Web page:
MALE FEMALE MALE FEMALE
Man woman manager manageress
Prince princess god goddess
author authoress mayor mayoress
count countess shepherd shepherdess
host hostess steward stewardess
poet poetess usher usherette
heir heiress sailor sailorette
hero heroine conduct conductette
1.2. Some English words, especially the name of some professions, are basically of
common gender, namely, they can be applied to both sexes. However, people
usually will habitually associate them only with male. Consequently, we have to add
âwomanâ before those names if we want to refer to female of those professions. For
COMMON GENDER FEMALE
Doctor woman doctor
Professor woman professor
Engineer woman engineer
Lawyer lady lawyer
Reporter girl reporter
The above examples obviously reflect peopleâs deep-rooted discrimination against
women, that is, women have to be dependent on men and are even just some
appendages of man.
1.3. One tendency involves words that are clearly restricted in reference to one sex
or the other, with female words tending to have less favorable meanings. A classic
pair is master and mistress, where the male meaning is âgoodâ and the female is
âbadâ; specifically, a mistress but not a master is a partner for extra-marital sex.
Some other examples are as follows:
1). The word âmasterâ means âhostâ while the feminine word âmistressâ has the
surface meaning âhostessâ. But actually its connotative meaning is âloverâ, âwoman
who depends on manâ In the following sentence â He grew tired of his wife and
went out for a mistressâ Here we will sure know that âmistress â cannot be his wife.
2). The word âgovernorâ refers to âa person appointed to govern a province or state,
whereas the word âgovernessâ just means ânurse maidâ.
3). The word âprofessionalâ refers to a person qualified or employed in one of the
professions. When we say âhe is a professionalâ, he may be thought to be a boxer,
whereas when we say âshe is a professionalâ, she is likely a prostitute.
4). When âtrampâ refers to male, it means that the man is homeless, he goes from
place to place and does no regular work. While when it refers to a female, it also
indicates that she is a prostitute.5).The word shrew taken from the name of a small but
especially vicious animal is defined in Oxford Advanced Learnerâs Dictionary as an
âbad-tempered, scolding woman,â but the word shrewd taken from the same root is
defined as âhaving, showing, sound judgment and common sense.â and illustrated
with the phrase âa shrewd businessman.â
6). âThe man in the streetâ and â The woman in the streetâ is in the same situation,
yet the former one just shows that the man is an ordinary person, the latter one can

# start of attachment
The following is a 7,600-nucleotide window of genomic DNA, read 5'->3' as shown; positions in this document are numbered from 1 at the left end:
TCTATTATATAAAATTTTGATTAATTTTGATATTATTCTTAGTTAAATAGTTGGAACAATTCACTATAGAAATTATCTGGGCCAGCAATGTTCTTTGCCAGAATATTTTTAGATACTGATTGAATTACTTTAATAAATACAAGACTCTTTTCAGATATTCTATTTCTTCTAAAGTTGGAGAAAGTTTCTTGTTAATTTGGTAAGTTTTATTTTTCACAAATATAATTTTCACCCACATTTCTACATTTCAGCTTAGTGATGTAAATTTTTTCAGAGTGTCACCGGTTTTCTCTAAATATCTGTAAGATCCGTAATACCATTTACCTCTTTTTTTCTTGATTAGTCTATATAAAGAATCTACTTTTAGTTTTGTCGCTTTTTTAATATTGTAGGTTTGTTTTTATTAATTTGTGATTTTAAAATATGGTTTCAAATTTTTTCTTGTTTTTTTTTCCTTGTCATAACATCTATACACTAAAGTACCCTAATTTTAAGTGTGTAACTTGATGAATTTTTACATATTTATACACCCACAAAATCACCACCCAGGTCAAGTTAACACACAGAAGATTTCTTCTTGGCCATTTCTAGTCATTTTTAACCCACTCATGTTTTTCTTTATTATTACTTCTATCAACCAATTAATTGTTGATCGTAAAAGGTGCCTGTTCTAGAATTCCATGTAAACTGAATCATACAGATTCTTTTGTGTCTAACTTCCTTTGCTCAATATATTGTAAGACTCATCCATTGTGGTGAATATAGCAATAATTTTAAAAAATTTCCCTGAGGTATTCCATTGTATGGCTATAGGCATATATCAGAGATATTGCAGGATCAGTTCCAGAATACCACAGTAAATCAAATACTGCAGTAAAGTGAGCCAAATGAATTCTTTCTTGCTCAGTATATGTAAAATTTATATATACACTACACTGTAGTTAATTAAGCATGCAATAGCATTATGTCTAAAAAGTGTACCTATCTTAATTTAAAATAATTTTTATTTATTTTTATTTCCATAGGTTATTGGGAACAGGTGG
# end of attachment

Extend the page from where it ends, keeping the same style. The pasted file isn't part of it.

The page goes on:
indicates that she is a prostitute.
Such sexual use of the female word is typical. North American English has no fewer
than 220 words for a sexually promiscuous woman, but only twenty for sexually
promiscuous men, and London school children had a rich vocabulary of insult terms
for girls, all related to sexual behavior, but very few specifically for boys.
1.4. Some English words show the lower social status of women. Some example are
quite clear, such as the English distinction between Mrs and Miss which is not
paralleled by a pair of male titles showing whether or not the bearer is married. This
implies (unfairly) that it is more important for a woman than for a man to show
whether they are married.
Stereotyped images of men and women are based on oversimplified generalizations of
what women and men should be and how they should behave. Such images are often
not only inaccurate but also severely hamper the representation of the changing roles
of the sexes in society.
Some examples of such language are given below: a man and his wife, man and wife,
John’s widow. In expressions such as these, women are described and defined in terms
of their relationship to men. Men, however, are hardly ever described in terms of their
relationship to women.
In the following sentences, women are primarily described in terms of their physical
appearance. This concentration on physical attributes to the exclusion of other
features seldom occurs in the description of men. Male and female stereotyping
occurs frequently in relation to occupations and gender roles. Women who are
employed outside the home are still described in terms of being the ‘wife of’, ‘mother
of’ or ‘daughter of’. Portrayals of men in their professional roles seldom describe them